"Berlin is difficult but important soil," wrote Sigmund Freud to Karl Abraham on 24.8.1908. Sigmund Freud was "almost" a Berliner. He visited the city regularly - his most creative colleagues worked here in the 1920s. Psychoanalysis took root in Berlin with the founding of the Berlin Psychoanalytic Institute and had its heydey here at the end of the 1920s. The Institute’s governing body, the German Psychoanalytic Society, was "aryanized" in 1933 and the fusion with other psychotherapeutic groups (Jung, Adler and others) followed in 1936. It was hoped that psychoanalysis would find its niche in the Nazi state within the framework of the newly founded "German Institute for Psychological Research and Psychotherapy," but this failed. The German Psychoanalytic Society was dissolved in 1938.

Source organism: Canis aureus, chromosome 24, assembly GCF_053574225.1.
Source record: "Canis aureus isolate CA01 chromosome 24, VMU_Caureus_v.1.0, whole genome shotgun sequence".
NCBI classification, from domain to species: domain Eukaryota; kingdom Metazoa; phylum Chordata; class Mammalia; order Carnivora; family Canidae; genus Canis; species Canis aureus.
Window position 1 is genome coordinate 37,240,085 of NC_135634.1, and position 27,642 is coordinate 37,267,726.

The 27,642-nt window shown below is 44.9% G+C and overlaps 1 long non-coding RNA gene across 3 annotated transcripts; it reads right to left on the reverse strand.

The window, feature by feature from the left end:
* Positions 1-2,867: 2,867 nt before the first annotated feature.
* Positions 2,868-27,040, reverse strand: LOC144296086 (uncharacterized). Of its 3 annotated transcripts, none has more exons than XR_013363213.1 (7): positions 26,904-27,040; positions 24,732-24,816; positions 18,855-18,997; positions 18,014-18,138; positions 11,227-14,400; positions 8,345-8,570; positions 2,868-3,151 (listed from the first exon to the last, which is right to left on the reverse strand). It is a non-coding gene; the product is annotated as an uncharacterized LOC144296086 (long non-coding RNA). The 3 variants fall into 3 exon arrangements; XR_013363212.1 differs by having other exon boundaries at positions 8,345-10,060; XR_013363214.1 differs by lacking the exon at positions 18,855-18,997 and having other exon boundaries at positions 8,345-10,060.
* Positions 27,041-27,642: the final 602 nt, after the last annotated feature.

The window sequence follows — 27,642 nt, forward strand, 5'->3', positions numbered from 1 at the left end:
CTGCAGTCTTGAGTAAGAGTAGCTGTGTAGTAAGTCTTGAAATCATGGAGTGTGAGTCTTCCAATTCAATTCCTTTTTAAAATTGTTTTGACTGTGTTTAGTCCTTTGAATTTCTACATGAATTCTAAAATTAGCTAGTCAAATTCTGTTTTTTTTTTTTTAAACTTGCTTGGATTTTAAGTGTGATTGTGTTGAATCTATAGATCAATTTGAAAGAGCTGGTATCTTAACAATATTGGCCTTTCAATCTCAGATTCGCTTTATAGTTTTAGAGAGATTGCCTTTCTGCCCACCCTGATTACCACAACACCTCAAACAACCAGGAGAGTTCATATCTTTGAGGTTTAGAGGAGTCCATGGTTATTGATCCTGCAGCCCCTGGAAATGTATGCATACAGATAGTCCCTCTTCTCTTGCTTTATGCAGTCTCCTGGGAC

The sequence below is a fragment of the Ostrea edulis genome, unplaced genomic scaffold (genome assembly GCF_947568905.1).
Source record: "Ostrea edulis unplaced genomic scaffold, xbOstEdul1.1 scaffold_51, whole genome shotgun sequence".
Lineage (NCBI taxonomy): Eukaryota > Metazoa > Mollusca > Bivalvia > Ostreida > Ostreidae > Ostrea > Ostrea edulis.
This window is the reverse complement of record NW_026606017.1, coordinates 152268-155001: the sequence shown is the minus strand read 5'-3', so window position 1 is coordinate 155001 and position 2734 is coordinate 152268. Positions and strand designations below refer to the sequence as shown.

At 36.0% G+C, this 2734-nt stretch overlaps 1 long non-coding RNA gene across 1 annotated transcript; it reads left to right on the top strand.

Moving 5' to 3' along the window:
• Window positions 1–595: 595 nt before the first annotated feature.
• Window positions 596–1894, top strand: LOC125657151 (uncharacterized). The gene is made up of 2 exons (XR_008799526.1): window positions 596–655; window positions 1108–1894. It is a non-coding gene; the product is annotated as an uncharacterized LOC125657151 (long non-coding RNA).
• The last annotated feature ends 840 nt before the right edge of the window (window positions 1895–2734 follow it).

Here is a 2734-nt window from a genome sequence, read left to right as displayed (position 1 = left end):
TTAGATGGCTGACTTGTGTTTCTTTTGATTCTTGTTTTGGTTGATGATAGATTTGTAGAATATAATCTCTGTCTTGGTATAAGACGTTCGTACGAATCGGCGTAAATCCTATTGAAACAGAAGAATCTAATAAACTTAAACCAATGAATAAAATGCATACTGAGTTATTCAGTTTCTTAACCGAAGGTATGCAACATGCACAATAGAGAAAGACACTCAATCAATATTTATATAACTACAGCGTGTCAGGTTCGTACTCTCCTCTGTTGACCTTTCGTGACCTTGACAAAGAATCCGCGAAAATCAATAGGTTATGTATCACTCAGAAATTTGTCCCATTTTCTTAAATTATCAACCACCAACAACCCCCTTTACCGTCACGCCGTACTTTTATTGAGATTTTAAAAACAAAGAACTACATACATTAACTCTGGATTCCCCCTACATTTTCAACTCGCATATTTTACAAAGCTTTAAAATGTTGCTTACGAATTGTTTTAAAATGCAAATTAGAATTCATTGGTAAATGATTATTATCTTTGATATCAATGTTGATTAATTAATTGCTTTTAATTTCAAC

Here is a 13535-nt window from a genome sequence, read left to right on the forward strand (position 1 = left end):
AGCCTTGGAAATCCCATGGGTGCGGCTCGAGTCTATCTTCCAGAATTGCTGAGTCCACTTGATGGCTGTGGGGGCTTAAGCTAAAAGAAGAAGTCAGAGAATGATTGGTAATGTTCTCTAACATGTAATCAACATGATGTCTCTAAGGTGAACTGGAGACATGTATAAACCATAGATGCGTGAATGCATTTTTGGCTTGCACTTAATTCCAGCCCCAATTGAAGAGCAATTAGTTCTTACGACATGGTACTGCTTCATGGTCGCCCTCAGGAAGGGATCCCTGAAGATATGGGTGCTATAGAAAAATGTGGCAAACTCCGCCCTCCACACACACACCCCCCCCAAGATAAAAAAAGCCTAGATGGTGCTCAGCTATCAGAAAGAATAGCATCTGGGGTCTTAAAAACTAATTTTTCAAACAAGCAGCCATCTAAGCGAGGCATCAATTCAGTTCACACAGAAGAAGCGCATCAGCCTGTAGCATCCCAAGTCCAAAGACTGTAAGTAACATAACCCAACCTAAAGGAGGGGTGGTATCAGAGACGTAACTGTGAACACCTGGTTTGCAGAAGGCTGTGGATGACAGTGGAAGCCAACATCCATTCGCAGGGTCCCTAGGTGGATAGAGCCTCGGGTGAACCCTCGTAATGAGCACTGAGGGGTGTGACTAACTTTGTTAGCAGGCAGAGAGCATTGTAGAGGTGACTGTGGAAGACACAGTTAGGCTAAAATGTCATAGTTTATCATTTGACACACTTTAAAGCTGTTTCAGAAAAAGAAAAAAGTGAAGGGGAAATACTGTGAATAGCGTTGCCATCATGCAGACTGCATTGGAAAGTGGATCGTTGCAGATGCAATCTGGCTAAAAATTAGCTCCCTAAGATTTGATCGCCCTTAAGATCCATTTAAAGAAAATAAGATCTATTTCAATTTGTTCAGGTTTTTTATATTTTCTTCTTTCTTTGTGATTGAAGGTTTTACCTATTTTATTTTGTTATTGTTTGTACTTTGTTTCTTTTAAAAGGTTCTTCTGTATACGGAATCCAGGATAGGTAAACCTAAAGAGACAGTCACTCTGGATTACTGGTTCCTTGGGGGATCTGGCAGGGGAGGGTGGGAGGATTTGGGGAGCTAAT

The psychoanalyst Regine Lockot tells this turbulent story on a bus tour to the places which played a part in it. The tour will also leave a trail: With the proceeds, a plaque for each tour will be uncovered, one commemorating Hanns Sachs, the other Sándor Radó. Both psychoanalysts made a considerable contribution to our understanding of psychoanalysis and both had to leave Berlin because they were Jewish.
When: 20 and 27 August 2006 from 11 am to 3 pm
Start: Jewish Museum Berlin
Admission: 25 euros
The ticket also covers admission to the special exhibition "PSYCHOanalysis. Sigmund Freud at 150"
Reservations: up to 10 days in advance
by fax on 030 25993-498